Scottish Government
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Food preparation charging to end

No council in Scotland will be able to charge pensioners for help with food preparation thanks to regulations to be laid before the Scottish Parliament.

Following Lord Sutherland's Independent Review of Free Personal and Nursing Care last year, the Scottish Government agreed that the existing legislation on food preparation lacked clarity. Working with the Convention of Scottish Local Authorities (CoSLA), these regulations will clearly outlaw charging for food preparation.

Separate regulations brought forward by the Scottish Government will increase free personal and nursing care payments in line with inflation.

If passed by Parliament, weekly payments to eligible residents in care homes will increase from April from £149 to £153 per week for personal care, with weekly nursing care payments rising from £67 to £69.

Public Health Minister Shona Robison said:

"Scotland's Free Personal Care policy is rightly respected and admired for providing real support and benefit to some of our more vulnerable older people.

"Last year we increased the free personal and nursing care payments for eligible older people in care homes in line with inflation - the first such increase since the policy was introduced.

"These regulations fulfil the joint commitment set out in our historic Concordat with local government to further increase the payments in line with inflation from this April.

"The universal nature of the Free Personal and Nursing Care policy was always intended to ensure that care is provided on a fair and equitable basis. However, a lack of clarity with the legislation on charging for food preparation led to variations in local practices.

"In the independent review we commissioned from Lord Sutherland, he confirmed that this unfortunate lack of clarity was disadvantaging people in some areas.

"Going forward with CoSLA, the draft order laid before the Scottish Parliament today is designed to ensure that the practice of charging for food preparation for eligible free personal and nursing care clients is ended and puts this matter beyond doubt.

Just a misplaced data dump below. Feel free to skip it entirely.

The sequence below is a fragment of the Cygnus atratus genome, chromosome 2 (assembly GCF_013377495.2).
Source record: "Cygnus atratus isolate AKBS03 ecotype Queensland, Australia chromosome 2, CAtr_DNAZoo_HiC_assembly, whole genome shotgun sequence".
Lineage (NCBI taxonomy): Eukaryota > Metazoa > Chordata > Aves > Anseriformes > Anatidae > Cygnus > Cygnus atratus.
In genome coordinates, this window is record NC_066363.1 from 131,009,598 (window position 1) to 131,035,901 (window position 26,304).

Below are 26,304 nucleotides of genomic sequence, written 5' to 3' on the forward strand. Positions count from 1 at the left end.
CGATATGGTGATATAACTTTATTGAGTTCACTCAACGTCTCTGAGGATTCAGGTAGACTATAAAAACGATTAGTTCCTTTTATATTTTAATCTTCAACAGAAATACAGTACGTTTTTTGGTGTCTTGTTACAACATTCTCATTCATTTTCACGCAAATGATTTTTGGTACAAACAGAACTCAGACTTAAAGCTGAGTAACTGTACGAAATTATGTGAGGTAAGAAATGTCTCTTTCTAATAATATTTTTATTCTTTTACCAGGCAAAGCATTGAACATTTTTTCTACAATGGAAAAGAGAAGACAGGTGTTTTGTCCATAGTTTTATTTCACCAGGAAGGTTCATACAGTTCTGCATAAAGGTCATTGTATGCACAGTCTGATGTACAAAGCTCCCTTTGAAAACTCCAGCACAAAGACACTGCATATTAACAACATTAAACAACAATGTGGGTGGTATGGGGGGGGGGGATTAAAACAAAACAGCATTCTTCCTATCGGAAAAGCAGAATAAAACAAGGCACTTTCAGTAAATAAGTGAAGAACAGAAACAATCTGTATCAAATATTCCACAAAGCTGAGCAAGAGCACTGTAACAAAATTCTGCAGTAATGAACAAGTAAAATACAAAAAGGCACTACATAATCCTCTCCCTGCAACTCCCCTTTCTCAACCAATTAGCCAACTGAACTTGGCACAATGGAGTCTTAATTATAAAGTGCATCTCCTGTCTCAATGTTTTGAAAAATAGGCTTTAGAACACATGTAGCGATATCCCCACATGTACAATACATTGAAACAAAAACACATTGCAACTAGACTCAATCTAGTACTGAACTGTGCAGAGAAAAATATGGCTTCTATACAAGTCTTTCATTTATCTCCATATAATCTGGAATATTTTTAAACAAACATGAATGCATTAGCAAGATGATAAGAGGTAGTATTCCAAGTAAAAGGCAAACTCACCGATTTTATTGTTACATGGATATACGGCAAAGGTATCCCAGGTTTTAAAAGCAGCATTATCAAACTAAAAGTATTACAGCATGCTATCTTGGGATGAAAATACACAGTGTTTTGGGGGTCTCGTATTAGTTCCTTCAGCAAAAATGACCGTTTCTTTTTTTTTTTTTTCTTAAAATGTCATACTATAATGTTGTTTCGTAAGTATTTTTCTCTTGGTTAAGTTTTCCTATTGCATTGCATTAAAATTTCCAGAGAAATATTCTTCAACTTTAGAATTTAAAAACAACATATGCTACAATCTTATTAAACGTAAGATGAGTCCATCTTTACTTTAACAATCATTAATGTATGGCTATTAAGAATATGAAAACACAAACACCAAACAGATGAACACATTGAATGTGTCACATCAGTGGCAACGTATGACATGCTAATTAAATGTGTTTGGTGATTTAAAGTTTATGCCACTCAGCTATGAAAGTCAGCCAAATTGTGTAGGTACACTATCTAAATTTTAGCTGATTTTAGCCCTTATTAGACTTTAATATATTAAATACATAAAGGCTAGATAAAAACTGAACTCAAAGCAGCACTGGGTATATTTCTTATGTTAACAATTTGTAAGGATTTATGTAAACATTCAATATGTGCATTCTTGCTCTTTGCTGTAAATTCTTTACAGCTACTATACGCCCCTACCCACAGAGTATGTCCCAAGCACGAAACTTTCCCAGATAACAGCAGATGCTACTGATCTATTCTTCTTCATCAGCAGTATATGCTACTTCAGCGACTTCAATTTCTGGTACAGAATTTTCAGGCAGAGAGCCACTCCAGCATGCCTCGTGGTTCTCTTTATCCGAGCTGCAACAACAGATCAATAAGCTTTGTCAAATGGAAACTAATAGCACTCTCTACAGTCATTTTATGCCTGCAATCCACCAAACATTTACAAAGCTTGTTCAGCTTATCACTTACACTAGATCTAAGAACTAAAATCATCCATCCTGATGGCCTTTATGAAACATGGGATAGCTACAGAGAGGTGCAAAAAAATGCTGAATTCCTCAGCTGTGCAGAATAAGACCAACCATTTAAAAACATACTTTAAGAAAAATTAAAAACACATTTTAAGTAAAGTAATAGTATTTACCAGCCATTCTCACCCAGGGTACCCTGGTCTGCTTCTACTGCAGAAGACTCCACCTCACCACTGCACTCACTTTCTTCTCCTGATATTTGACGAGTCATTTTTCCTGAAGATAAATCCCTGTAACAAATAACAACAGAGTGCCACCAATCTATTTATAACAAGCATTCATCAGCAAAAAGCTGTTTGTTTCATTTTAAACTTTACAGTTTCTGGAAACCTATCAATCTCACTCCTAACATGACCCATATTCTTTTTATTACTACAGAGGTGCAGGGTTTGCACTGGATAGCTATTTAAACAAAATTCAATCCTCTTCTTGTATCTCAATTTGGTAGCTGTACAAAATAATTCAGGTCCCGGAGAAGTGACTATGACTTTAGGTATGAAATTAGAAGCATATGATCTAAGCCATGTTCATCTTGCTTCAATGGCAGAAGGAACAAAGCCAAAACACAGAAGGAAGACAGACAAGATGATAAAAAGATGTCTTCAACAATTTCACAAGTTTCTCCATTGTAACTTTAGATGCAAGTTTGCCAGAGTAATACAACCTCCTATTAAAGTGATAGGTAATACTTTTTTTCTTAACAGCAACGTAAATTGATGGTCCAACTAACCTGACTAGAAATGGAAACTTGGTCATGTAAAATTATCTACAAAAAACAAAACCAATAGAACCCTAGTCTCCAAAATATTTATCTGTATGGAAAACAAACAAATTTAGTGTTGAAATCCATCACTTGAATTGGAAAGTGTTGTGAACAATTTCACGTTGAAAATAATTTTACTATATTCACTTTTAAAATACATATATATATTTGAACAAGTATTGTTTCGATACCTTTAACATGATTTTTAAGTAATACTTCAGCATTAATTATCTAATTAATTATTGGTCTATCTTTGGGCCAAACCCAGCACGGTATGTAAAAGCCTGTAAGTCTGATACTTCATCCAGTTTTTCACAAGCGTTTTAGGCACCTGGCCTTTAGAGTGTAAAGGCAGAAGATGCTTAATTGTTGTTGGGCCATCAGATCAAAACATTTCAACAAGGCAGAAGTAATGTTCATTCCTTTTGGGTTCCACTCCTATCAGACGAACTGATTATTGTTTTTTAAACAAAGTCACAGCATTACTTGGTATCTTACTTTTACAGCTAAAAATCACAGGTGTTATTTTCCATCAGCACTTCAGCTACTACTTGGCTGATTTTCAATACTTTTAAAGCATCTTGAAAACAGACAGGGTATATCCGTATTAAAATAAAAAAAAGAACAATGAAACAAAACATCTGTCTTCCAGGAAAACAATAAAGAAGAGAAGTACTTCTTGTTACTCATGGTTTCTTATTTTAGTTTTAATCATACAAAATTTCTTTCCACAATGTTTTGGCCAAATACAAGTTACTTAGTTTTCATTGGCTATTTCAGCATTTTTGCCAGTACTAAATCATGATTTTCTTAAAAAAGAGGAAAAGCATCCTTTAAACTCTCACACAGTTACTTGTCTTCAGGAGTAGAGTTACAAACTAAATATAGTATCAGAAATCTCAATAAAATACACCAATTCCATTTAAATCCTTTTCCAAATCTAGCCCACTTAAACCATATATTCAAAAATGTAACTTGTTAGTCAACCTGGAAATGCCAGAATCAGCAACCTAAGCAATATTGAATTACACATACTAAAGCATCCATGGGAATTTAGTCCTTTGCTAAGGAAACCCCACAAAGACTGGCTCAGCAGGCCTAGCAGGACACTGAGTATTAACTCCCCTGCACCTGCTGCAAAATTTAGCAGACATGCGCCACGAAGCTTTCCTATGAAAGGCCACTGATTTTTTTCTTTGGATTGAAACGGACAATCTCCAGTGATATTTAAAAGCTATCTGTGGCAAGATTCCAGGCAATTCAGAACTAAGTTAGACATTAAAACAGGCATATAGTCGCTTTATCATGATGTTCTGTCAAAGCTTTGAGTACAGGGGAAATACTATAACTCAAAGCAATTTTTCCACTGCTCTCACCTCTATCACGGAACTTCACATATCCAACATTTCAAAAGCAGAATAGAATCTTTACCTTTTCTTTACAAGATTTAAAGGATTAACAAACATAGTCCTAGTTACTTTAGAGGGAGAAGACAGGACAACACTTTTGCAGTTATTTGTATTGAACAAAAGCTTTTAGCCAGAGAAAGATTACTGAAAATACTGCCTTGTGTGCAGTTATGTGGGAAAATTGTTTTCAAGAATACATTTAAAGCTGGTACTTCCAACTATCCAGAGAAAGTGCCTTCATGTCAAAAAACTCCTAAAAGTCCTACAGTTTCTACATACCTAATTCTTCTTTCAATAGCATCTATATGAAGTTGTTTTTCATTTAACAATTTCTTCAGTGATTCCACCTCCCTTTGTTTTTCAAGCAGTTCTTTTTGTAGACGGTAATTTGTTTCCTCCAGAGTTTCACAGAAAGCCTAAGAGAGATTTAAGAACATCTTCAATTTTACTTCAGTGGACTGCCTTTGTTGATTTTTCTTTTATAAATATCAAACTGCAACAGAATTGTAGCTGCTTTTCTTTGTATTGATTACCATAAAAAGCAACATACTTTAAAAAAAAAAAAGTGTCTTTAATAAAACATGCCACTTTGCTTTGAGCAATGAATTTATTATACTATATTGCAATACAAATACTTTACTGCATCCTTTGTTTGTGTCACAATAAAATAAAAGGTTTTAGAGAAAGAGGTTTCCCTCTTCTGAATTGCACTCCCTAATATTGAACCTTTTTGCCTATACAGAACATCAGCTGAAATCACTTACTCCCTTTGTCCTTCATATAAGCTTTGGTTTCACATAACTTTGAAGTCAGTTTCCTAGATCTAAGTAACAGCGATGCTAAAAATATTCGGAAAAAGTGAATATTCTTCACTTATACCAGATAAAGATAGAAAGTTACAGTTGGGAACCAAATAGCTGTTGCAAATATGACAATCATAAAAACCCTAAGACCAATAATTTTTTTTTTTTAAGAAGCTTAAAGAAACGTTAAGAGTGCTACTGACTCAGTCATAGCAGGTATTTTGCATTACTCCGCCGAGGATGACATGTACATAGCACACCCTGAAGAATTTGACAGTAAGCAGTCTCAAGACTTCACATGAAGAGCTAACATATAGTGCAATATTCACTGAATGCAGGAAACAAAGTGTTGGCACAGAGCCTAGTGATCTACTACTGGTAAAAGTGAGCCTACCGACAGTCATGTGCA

"This, together with the £40 million in additional funding we will be making available to councils in 2009, reinforces our shared commitment with local government to Scotland's Free Personal and Nursing Care policy."

The Scottish Government provides funding to all local authorities in Scotland to meet the costs of the Free Personal and Nursing Care policy. Councils provide support to eligible older people in care homes or in their own homes following confirmation of need through a comprehensive care needs assessment.

Subject to the consent of the Scottish Parliament, both orders will come into force from April 3, 2009.

Around 9,600 residents in care homes currently receive personal care payments, with around 6,200 of these also receiving nursing care payments. Around 42,400 people are benefiting from free personal care at home. The costs of meeting the inflationary increase for these residents will be met by councils from within their existing agree local government settlement allocations for 2009-10.

Lord Stewart Sutherland published the Independent Review's report and recommendations, and reported to Ministers, on April 28, 2008.

In that report Lord Sutherland found that eight councils did charge under the existing legislation - Argyll & Bute, Dundee City, Glasgow City, North Lanarkshire, Orkney, Renfrewshire, Scottish Borders and Stirling.

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